Why Colossal Cave matters and why Ken and Roberta Williams remade it

Fifty years after it first appeared on old mainframes, Sierra founders Ken and Roberta Williams have remade the landmark adventure game Colossal Cave.

Ian Boudreau23 hours ago

Colossal Cave interview: An toothy ogre with horns and a large wooden club that has bones and antlers tied to the business end

Colossal Cave is an adventure game that predates its own genre and  arguably everything we know as ‘the rules’ of modern game design. It began life as 700 lines of code on a PDP-10 mainframe computer in the 1970s, eventually making its way to IBM and Apple home computers by the early ’80s as a ‘launch title’ for IBM’s initial line of PCs. Now it’s getting a second life as a fully realised 3D experience thanks to Ken and Roberta Williams, who credit Colossal Cave with inspiring the launch of their company, Sierra.

“I honestly believe, had I never played it, I don’t know what I’d be doing today. I don’t know what Ken would be doing,” Roberta Williams tells PCGamesN.

The Williams’ legacy is second to none when it comes to PC gaming. Their company, Sierra On-line, was a powerhouse of early adventure games. Roberta designed the breakout King’s Quest series, with Ken programming and eventually leading the company as president and CEO.

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In the late ’70s, Ken was looking for a way to get into writing software for the nascent personal computer market. Roberta says that at the time she was “obsessed” with Colossal Cave, which she started playing on a teletype machine before moving to the Apple II the couple received as a Christmas gift in 1979.

Roberta played Colossal Cave until she’d ‘solved’ it: beyond simply finding the way through the maze of rooms, Colossal Cave had – depending on which version you played – 350 points to earn by fully exploring every nook, cranny, and winding path. It was effectively an achievements system, decades before achievements as we know them existed, and she got every one of them. Her fascination with it continued, and ultimately prompted her to start designing her own game.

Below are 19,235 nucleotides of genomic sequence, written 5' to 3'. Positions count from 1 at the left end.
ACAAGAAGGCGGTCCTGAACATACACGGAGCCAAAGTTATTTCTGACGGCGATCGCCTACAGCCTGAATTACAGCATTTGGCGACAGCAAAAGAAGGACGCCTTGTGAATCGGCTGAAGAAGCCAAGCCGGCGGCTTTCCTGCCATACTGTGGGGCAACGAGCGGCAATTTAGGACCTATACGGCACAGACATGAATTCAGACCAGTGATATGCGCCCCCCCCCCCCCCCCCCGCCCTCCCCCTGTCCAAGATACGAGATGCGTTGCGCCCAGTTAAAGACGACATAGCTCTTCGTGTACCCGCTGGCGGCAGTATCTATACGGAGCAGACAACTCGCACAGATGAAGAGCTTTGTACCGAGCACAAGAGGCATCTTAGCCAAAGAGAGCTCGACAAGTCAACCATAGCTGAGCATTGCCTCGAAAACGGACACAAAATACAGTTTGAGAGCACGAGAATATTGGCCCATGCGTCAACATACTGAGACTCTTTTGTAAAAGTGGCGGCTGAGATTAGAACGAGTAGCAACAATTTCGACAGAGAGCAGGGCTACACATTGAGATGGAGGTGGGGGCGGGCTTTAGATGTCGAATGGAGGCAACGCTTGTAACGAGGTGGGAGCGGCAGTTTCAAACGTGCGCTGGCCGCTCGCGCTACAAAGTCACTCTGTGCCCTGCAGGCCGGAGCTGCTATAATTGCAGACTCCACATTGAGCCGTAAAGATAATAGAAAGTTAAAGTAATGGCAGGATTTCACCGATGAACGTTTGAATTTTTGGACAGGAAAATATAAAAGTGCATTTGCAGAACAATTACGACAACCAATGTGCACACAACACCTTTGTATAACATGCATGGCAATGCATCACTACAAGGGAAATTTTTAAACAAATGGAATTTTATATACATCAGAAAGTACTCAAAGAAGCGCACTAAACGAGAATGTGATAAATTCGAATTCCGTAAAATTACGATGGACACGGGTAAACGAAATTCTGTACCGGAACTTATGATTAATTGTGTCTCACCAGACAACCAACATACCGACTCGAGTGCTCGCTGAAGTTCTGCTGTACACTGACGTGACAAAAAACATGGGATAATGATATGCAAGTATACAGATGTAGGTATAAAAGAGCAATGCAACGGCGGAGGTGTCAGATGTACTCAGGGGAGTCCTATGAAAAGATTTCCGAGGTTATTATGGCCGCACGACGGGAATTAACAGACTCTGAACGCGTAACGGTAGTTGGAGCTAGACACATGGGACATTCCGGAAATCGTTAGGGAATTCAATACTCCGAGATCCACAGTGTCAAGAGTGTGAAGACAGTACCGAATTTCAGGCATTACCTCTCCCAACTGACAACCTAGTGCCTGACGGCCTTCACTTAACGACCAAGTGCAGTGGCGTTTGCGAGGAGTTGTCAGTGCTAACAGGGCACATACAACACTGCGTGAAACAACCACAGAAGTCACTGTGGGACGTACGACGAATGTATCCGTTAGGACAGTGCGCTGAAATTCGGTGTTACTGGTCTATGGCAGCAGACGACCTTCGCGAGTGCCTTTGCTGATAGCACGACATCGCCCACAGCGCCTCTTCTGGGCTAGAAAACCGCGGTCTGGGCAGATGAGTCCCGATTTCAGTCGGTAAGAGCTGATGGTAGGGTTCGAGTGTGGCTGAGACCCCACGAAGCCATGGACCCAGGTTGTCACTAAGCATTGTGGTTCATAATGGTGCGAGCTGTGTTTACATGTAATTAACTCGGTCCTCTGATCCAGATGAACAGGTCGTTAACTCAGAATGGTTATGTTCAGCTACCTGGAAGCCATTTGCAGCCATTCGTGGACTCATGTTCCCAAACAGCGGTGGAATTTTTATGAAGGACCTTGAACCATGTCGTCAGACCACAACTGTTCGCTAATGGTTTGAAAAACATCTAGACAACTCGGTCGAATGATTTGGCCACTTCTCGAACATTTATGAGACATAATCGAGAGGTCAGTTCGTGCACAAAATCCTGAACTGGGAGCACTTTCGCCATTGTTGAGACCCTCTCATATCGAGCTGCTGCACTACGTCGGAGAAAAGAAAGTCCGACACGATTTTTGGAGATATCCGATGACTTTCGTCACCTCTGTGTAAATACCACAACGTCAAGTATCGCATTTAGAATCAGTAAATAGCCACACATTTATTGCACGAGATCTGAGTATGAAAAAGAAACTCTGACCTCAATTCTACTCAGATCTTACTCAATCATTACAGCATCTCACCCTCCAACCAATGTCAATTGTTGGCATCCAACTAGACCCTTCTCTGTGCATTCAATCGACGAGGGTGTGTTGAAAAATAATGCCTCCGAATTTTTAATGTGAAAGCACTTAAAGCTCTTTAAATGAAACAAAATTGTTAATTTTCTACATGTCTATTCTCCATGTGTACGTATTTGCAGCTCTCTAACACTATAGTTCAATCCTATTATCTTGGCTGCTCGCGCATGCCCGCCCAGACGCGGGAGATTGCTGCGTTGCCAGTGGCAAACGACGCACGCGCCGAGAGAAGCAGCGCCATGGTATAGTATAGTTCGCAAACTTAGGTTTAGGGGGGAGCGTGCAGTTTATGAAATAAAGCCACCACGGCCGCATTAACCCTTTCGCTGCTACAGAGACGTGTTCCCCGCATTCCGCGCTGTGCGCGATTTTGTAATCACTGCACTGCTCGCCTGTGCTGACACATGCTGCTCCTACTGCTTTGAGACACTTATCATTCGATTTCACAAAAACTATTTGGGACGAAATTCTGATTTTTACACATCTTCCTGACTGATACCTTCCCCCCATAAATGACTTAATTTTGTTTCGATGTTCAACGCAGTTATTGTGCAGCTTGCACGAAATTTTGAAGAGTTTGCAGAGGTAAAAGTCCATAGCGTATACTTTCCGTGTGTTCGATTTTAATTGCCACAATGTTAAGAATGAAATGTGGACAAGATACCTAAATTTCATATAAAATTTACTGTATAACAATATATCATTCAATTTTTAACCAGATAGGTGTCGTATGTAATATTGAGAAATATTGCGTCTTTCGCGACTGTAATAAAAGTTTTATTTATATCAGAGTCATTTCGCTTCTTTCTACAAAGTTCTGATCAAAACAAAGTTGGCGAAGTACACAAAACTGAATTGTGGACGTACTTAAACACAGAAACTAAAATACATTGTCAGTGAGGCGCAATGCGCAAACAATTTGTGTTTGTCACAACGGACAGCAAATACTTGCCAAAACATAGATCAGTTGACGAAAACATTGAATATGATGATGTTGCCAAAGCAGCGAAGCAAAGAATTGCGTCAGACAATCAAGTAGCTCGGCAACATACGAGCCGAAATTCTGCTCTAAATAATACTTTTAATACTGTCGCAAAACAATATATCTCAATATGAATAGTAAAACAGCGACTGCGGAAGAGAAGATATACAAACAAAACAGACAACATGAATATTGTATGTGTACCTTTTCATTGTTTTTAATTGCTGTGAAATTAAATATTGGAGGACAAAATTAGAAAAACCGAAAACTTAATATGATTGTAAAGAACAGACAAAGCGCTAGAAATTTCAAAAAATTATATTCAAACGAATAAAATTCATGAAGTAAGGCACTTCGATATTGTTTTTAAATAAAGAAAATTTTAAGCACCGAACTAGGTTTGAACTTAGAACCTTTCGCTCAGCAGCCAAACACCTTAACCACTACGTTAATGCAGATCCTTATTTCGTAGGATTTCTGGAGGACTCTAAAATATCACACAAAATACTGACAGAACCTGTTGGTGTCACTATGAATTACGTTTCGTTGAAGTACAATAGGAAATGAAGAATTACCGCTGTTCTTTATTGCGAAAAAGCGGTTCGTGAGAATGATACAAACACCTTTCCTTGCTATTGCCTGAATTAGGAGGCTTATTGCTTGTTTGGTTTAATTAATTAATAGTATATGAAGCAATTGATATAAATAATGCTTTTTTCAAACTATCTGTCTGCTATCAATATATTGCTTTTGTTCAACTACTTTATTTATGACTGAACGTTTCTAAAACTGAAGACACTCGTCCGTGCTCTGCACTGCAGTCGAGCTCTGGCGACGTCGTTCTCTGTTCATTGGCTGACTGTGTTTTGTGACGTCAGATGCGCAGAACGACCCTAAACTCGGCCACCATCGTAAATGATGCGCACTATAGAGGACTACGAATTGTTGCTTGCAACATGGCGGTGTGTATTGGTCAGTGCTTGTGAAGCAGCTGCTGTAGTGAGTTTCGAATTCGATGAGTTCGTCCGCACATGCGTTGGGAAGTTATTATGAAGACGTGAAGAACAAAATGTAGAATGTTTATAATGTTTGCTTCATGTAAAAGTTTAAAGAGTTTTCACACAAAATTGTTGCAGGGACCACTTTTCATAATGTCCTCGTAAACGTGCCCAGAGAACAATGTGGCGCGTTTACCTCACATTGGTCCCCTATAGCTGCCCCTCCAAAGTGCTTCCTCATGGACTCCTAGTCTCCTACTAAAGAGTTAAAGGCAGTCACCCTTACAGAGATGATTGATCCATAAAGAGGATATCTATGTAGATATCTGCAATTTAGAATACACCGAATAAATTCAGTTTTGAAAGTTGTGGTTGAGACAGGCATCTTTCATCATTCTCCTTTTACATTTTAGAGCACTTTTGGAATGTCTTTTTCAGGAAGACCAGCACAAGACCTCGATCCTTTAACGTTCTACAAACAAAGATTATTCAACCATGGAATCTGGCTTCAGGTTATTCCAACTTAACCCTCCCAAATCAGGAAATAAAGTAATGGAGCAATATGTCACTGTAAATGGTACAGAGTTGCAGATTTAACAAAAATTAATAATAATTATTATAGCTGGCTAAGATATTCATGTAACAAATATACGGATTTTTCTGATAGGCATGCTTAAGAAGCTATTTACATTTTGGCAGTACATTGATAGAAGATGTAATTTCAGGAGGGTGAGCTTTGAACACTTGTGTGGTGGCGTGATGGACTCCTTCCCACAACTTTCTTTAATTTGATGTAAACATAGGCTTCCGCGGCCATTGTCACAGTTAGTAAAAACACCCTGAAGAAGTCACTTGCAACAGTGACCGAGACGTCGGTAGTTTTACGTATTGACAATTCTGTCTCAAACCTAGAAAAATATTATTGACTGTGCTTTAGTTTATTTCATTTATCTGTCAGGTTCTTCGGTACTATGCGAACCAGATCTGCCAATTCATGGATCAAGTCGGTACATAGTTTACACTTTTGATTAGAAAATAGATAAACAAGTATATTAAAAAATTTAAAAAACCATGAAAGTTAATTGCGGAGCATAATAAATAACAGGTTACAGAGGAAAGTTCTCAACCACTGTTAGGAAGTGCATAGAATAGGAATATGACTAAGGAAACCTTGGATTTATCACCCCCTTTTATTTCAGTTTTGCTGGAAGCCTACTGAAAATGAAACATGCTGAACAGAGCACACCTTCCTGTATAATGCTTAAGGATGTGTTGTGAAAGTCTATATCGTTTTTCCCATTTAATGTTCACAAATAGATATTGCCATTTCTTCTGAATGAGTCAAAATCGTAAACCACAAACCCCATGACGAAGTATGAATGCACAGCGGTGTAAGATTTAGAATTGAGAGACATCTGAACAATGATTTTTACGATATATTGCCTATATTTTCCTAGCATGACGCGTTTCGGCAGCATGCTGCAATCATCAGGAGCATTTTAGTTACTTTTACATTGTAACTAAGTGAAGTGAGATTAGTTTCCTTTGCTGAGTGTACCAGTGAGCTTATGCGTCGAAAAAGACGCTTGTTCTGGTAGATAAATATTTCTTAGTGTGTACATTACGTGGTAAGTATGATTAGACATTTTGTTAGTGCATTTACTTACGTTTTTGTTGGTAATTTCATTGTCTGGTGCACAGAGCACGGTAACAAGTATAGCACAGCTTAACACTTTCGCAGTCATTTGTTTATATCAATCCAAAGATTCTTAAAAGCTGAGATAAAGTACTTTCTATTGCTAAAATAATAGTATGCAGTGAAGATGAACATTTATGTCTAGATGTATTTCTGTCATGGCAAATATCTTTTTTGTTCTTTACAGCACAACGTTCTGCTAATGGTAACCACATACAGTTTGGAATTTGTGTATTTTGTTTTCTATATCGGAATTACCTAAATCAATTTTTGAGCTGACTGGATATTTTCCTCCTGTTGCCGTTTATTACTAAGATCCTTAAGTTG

“I was so surprised by my response to this game, that I just sat down with a big piece of paper and just started scribbling on it,” she tells us. “I put together a game that ultimately became Mystery House, and asked Ken to program my game for me.”

Colossal Cave interview: A ladder leads out of a dark, rocky crawlspace and into a lighted wood-walled mineshaft, a trash bin nearby has a sign that reads 'Please Keep Area Clean'

Mystery House, designed by Roberta and programmed by Ken, was inspired by Agatha Christie’s novel ‘And Then There Were None,’ and also drew heavily from Roberta’s experience with Colossal Cave. It was the first game published by On-Line Systems, the company that would become Sierra.

More than 40 years later, there’s a certain sense of poetic symmetry to the Williams’ return from retirement to make a modern version of the game that launched their storied careers. Colossal Cave is an artefact from a time when games were passion projects created by a single person, or at most a small team. Fifty years later, development tools like Unity, Unreal, and RPG Maker, in conjunction with easily accessible digital distribution platforms, have completed the circle and empowered individual creators once again.

As Ken explains it, after selling their stakes in Sierra, the couple had been fairly content to drop out of games and spend their retirement years aboard their boat – that is, until COVID lockdowns went into effect and they found themselves back home, looking for something new to do.

Colossal Cave interview: A pirate in a blue frock coat has a hook on his left hand, a cutlass in his right, and an eyepatch over his left eye, and he stands with his arms spread in a cave lit by blue crystals